Upscaling wild grass into quality hand-woven accessories

By Patricia Bianca S. Taculao

When it comes to accessories like bags, we tend to opt for those made from quality material so the item can survive the inevitable wear and tear. However, a social enterprise based in Leyte uses natural materials such as a special reed grass to create products that are both eye-catching and durable.

“We co-create, design, and commission bags, mats, souvenirs and functional or decorative items made with lovingly hand-woven ticog grass, romblon, seagrass, and other organic materials,” said Anna Veloso Tuazon, director of Abre Linea Incorporated.

Tikog, or ticog, is a special reed grass that grows in swampy areas along the rice fields that acts like a sponge because it can hold higher volumes of water during the rainy season or release moisture to the soil during the dry season.

A bulan bag made with ticog, genuine leather, and Philippine cotton.

“We tend to find comfort in the intuitive tautness and organic feel of handwoven ticog. This is especially true on days you miss the feel of grass on your skin and want to bring the outdoors in,” Veloso said.

After Typhoon Yolanda, weavers of Basey, Samar relied greatly on ticog grass since it was the material they had access to in San Miguel, Leyte.

The grass grows wild which is why the farmers need not to go out of their way to nurture it. Their task lies in the preservation of the peatland or marshland where the ticog grows by limiting ecosystem interference.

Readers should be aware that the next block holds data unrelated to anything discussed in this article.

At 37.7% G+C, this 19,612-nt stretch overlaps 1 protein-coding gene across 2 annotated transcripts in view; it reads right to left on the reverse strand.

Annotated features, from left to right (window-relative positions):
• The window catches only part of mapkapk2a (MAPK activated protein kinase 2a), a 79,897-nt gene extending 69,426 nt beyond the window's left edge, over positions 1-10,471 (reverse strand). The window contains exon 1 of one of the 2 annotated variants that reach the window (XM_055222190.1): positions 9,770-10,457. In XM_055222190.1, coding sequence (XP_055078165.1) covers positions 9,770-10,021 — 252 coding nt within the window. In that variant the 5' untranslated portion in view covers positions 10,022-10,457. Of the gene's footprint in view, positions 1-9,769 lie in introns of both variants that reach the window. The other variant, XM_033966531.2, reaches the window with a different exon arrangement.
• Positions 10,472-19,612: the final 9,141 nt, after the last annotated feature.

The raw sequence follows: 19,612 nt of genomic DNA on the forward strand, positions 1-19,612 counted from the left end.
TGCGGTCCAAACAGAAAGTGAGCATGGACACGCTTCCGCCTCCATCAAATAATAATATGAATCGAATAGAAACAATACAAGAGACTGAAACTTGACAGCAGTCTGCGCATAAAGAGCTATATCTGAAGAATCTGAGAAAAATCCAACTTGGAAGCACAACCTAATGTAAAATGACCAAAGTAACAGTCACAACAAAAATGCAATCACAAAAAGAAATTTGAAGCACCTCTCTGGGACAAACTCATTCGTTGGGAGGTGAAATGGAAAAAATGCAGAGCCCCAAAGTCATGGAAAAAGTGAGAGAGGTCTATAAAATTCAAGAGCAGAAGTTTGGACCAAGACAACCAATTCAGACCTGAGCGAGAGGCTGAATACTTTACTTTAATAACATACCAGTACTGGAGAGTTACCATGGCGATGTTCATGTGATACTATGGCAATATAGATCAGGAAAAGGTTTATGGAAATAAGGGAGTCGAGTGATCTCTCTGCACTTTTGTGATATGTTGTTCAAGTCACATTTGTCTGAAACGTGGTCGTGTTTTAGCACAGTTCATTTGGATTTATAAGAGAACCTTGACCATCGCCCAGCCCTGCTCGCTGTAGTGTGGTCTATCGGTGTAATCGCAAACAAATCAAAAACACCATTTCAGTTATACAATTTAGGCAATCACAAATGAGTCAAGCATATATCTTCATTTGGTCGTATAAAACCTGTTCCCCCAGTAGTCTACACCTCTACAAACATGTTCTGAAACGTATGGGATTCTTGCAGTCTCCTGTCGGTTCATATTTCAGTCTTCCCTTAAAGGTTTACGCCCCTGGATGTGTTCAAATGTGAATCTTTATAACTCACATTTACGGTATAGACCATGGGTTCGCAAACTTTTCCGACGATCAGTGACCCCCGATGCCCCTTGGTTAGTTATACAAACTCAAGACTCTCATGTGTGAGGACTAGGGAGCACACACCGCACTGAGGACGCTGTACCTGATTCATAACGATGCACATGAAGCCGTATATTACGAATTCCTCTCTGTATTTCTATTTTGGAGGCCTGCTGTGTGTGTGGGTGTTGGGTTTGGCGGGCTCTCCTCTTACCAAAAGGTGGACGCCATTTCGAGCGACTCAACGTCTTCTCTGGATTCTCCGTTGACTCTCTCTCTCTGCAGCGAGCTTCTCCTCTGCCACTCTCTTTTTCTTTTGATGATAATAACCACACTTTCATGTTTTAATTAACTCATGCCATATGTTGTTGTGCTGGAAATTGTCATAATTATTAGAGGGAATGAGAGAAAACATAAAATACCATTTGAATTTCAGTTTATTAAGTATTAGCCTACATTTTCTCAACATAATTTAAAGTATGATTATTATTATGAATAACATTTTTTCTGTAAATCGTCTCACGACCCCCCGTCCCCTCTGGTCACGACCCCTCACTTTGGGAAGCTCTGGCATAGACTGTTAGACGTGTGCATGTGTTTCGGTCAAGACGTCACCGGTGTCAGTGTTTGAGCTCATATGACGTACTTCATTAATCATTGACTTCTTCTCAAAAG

“Natural calamities such as the Typhoon Yolanda inundation, or man-made interference such as the creation of dams or landfills alter the water content of the peatland and can cause the ticog grass to rot,” Veloso said.

Materials such as buri palm leaves, romblon as well as pandan leaves, seagrass or bariis, and leather are also used in creating Abre Linea Inc.’s quality bags.

Veloso added that the social enterprise fuses contemporary designs with locally available materials and artisanal craftsmanship, for the benefit of weaving communities in Leyte and Samar.

The livelihood-driven social enterprise has a common goal: to help Typhoon Yolanda-ravaged weaving communities in the areas of Eastern Visayas.

Each bag in their collection is the result of the collaborative effort of four communities which are given specific roles in making an Abre Linea Inc. collection into what it is now.

Through the years, Abre Linea has launched collections that proudly showcase collaborations between the weavers of Leyte and Samar, and artisans throughout the Philippines.

Opening new doors for the locals of Leyte and Samar

In 2013, Typhoon Yolanda, internationally known as Typhoon Haiyan, first made landfall in Eastern Samar at peak strength. It was one of the most powerful tropical cyclones ever recorded.

Anna Veloso Tuazon discussing romblon weaving at the Abre upskilling workshop in Villaba, Leyte earlier this year.

Veloso and her high school friends, Claude Rodrigo Cañete and Joy Yu, established Abre Linea as a response to the urgent call to provide livelihood opportunities for Leyte and Samar, especially when the relief for the Typhoon Yolanda began to diminish.

“We felt private sector intervention was the quickest and most sustainable way to get aid to the communities that need it most,” Veloso said.

Abre, which translates to “open” in Waray, is the friends’ open response to the need for sustainable livelihoods in artisanal communities.